We are a commune of inquiring, skeptical, politically centrist, capitalist, anglophile, traditionalist New England Yankee humans, humanoids, and animals with many interests beyond and above politics. Each of us has had a high-school education (or GED), but all had ADD so didn't pay attention very well, especially the dogs. Each one of us does "try my best to be just like I am," and none of us enjoys working for others, including for Maggie, from whom we receive neither a nickel nor a dime. Freedom from nags, cranks, government, do-gooders, control-freaks and idiots is all that we ask for.
Took this pic of a grand pair of early 19th C. houses in downtown Nantucket. For some reason, I always expect to see a funeral home sign in front of Greek Revivals. Merchants or sea captains? I forget. Nantucket went through a brief period of prosperity then, not to see wealth again until its fashionable real estate boom since the 1970s: NYC money, mostly.
Interestingly, Greek Revival architecture was introduced to Greece by Greece's early 19th C. monarchs, King Otto from Bavaria and King George from Denmark.
- Ah, yes. Reader reminds me that these homes were built by the Starbuck family. Great name.
You've been posting some real gems in housing. New England really has some beauties. For me, the older the better, like ancient salt boxes, but nothing screams, "I've got a million like that Greek Revival on Nantucket, that's for sure.
While NE has some beauties of old houses, those of us who have lived in them realize that this beauty comes with a price. There is always something breaking down. My father and a number of his friends spent a lot of time rehabbing old houses. Lot of time, and the more work you farm out to others, a lot of money. My father developed the carpentry skills to do a lot himself.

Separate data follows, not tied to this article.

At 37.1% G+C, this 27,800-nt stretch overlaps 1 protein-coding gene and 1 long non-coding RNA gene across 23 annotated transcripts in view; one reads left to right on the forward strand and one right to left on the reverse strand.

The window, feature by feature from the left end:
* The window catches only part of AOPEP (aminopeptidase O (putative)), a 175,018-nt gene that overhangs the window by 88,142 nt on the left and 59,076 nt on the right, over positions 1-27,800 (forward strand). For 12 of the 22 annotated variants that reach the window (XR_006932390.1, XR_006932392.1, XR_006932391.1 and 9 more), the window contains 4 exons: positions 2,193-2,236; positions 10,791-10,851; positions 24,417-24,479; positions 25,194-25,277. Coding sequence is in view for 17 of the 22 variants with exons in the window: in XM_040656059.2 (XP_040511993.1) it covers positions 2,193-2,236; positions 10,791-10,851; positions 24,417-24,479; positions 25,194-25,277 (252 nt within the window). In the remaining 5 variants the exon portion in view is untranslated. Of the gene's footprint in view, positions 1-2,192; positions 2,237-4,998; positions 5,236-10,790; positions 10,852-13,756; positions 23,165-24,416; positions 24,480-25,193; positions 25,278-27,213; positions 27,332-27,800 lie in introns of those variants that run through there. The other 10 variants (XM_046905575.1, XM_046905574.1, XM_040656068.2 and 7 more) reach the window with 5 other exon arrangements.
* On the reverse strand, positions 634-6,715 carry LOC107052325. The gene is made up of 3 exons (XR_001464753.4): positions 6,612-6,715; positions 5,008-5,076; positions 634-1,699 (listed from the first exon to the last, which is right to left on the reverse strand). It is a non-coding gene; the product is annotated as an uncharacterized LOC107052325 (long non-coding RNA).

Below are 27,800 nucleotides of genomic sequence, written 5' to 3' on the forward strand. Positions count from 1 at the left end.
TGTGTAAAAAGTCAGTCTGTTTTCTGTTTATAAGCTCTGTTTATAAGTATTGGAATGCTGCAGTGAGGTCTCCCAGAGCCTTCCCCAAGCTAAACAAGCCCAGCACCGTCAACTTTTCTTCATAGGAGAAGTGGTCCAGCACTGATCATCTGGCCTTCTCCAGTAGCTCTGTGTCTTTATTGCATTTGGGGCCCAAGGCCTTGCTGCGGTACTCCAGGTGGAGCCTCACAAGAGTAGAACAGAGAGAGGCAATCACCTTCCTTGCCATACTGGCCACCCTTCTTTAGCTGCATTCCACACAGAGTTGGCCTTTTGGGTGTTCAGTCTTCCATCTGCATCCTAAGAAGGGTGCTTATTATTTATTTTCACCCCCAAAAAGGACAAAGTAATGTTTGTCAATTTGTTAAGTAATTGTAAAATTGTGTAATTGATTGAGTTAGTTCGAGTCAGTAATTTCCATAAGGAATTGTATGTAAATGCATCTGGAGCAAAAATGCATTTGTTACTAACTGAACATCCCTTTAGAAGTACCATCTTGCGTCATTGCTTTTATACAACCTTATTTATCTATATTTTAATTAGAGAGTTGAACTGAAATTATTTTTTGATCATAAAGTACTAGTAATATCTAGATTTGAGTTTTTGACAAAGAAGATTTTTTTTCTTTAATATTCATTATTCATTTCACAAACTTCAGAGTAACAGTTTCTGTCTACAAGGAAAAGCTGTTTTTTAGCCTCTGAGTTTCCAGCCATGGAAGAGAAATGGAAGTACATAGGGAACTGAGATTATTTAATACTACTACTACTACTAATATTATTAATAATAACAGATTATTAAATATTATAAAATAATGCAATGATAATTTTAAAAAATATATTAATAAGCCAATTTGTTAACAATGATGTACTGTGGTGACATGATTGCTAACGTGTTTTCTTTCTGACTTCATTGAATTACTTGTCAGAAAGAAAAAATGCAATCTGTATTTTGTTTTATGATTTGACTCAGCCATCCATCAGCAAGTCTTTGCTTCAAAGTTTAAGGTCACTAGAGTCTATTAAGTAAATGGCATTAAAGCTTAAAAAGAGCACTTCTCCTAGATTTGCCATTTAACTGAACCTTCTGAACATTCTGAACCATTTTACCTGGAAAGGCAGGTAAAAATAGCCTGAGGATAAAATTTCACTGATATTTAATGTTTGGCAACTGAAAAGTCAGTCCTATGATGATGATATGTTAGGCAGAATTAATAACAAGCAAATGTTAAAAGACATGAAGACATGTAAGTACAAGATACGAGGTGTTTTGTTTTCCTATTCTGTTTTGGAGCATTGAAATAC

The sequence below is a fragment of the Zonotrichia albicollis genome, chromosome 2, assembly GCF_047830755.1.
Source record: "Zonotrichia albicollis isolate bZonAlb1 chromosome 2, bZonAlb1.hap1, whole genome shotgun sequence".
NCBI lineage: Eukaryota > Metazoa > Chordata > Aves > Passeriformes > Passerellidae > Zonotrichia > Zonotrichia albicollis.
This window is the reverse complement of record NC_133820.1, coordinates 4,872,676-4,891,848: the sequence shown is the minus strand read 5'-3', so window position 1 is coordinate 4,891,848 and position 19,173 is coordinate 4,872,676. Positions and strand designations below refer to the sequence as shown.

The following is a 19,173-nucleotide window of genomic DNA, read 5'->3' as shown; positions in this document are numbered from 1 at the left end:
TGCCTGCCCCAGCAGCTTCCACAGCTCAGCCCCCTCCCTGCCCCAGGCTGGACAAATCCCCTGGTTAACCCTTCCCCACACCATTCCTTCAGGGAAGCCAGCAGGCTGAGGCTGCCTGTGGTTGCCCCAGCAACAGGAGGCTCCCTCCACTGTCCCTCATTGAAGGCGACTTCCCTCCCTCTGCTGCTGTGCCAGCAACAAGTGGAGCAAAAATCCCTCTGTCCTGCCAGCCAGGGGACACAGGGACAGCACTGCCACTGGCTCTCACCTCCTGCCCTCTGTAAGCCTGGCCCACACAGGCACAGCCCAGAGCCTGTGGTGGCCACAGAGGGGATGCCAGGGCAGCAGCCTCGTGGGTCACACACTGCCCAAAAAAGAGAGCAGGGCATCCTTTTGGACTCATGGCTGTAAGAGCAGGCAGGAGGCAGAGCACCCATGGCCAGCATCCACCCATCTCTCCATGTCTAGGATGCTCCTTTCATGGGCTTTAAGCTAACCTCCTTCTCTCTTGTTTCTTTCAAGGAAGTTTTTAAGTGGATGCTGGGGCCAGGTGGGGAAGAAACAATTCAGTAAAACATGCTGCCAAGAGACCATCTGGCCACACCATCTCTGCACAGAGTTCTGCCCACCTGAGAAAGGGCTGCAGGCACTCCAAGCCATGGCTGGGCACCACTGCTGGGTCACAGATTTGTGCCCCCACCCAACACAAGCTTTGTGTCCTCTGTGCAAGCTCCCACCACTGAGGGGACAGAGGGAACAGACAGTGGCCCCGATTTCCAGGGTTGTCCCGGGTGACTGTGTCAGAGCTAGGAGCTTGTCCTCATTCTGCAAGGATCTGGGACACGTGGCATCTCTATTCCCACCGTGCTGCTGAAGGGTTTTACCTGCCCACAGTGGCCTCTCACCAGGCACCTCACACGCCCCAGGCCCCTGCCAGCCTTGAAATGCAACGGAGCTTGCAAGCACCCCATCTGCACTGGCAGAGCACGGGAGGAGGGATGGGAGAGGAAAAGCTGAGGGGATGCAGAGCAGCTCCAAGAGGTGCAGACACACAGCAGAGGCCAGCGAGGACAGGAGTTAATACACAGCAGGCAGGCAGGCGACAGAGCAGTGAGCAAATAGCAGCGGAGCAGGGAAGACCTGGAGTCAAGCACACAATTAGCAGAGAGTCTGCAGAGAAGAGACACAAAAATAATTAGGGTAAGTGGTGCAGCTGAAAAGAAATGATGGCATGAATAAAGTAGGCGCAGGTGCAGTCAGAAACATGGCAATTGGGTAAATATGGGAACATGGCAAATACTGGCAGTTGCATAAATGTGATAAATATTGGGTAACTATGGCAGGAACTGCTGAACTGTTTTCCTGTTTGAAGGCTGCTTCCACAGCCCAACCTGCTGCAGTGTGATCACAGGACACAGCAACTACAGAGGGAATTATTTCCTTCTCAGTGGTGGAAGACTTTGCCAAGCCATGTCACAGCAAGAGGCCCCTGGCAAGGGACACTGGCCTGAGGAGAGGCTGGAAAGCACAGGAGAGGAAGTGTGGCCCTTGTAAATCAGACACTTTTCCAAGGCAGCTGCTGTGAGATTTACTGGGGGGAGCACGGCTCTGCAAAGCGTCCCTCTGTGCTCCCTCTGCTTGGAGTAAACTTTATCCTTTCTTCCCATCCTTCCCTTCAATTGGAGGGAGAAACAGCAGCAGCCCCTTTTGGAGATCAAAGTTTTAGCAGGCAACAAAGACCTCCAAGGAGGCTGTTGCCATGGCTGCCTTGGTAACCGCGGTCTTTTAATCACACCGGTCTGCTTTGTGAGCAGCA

A childhood friend with a 300 year old house recently spent some big bucks replacing the 300 year old siding. On the other hand: those old wood floors are still good- though the living room floor is only about 100 years old, I believe. Wood laminate floors don't last near that long.
Re modernizing old houses, I am reminded of what my great-grandfather did about a century ago. Instead of adding central heating, electricity and running water to the old house, he built a new house a hundred feet away and tore the old one down.
Edit: Starbuck built the Three Bricks for his three sons; the Two Greeks were built later by Starbuck's daughter Eunice for she and her sister. They had previously occupied a double house, given to them by Starbuck as a wedding presnt, on the same site. Eunice later replaced the double with the Two Greeks.
Are you able to offer a date and a hi-res copy of the top photo of the twin Greek Revival houses on Nantucket's Main St?
The gate fronting the sidewalk and the posts supporting it have been demolished and it would be helpful to have this information for the Nantucket archives.
Nantucket Historic District Commission